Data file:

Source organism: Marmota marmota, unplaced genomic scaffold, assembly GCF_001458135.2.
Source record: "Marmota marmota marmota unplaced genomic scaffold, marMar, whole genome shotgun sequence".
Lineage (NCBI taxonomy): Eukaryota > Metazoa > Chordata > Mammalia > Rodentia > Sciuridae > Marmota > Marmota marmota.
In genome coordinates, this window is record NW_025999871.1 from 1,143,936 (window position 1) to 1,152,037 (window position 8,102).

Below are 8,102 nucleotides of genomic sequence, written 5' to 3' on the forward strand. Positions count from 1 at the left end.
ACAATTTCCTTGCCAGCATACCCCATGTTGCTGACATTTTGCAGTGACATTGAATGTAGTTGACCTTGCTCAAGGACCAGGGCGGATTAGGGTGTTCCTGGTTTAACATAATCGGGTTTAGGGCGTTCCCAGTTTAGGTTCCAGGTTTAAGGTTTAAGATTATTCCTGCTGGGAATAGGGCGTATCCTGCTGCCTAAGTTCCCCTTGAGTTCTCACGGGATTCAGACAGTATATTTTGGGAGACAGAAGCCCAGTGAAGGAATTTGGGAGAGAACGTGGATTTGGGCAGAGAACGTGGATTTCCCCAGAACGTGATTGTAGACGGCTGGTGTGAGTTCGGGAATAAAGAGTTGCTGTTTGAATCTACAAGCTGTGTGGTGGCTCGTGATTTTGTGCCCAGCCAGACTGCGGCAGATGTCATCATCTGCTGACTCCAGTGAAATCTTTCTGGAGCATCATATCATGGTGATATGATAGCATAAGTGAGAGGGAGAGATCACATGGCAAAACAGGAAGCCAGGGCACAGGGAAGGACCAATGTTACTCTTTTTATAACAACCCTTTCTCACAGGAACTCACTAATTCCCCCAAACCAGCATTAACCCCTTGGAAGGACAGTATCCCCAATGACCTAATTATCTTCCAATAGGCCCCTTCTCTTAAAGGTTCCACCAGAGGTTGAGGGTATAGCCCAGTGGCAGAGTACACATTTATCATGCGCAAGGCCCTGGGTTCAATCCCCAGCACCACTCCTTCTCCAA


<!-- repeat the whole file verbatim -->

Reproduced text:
Source organism: Marmota marmota, unplaced genomic scaffold, assembly GCF_001458135.2.
Source record: "Marmota marmota marmota unplaced genomic scaffold, marMar, whole genome shotgun sequence".
Lineage (NCBI taxonomy): Eukaryota > Metazoa > Chordata > Mammalia > Rodentia > Sciuridae > Marmota > Marmota marmota.
In genome coordinates, this window is record NW_025999871.1 from 1,143,936 (window position 1) to 1,152,037 (window position 8,102).

Below are 8,102 nucleotides of genomic sequence, written 5' to 3' on the forward strand. Positions count from 1 at the left end.
ACAATTTCCTTGCCAGCATACCCCATGTTGCTGACATTTTGCAGTGACATTGAATGTAGTTGACCTTGCTCAAGGACCAGGGCGGATTAGGGTGTTCCTGGTTTAACATAATCGGGTTTAGGGCGTTCCCAGTTTAGGTTCCAGGTTTAAGGTTTAAGATTATTCCTGCTGGGAATAGGGCGTATCCTGCTGCCTAAGTTCCCCTTGAGTTCTCACGGGATTCAGACAGTATATTTTGGGAGACAGAAGCCCAGTGAAGGAATTTGGGAGAGAACGTGGATTTGGGCAGAGAACGTGGATTTCCCCAGAACGTGATTGTAGACGGCTGGTGTGAGTTCGGGAATAAAGAGTTGCTGTTTGAATCTACAAGCTGTGTGGTGGCTCGTGATTTTGTGCCCAGCCAGACTGCGGCAGATGTCATCATCTGCTGACTCCAGTGAAATCTTTCTGGAGCATCATATCATGGTGATATGATAGCATAAGTGAGAGGGAGAGATCACATGGCAAAACAGGAAGCCAGGGCACAGGGAAGGACCAATGTTACTCTTTTTATAACAACCCTTTCTCACAGGAACTCACTAATTCCCCCAAACCAGCATTAACCCCTTGGAAGGACAGTATCCCCAATGACCTAATTATCTTCCAATAGGCCCCTTCTCTTAAAGGTTCCACCAGAGGTTGAGGGTATAGCCCAGTGGCAGAGTACACATTTATCATGCGCAAGGCCCTGGGTTCAATCCCCAGCACCACTCCTTCTCCAA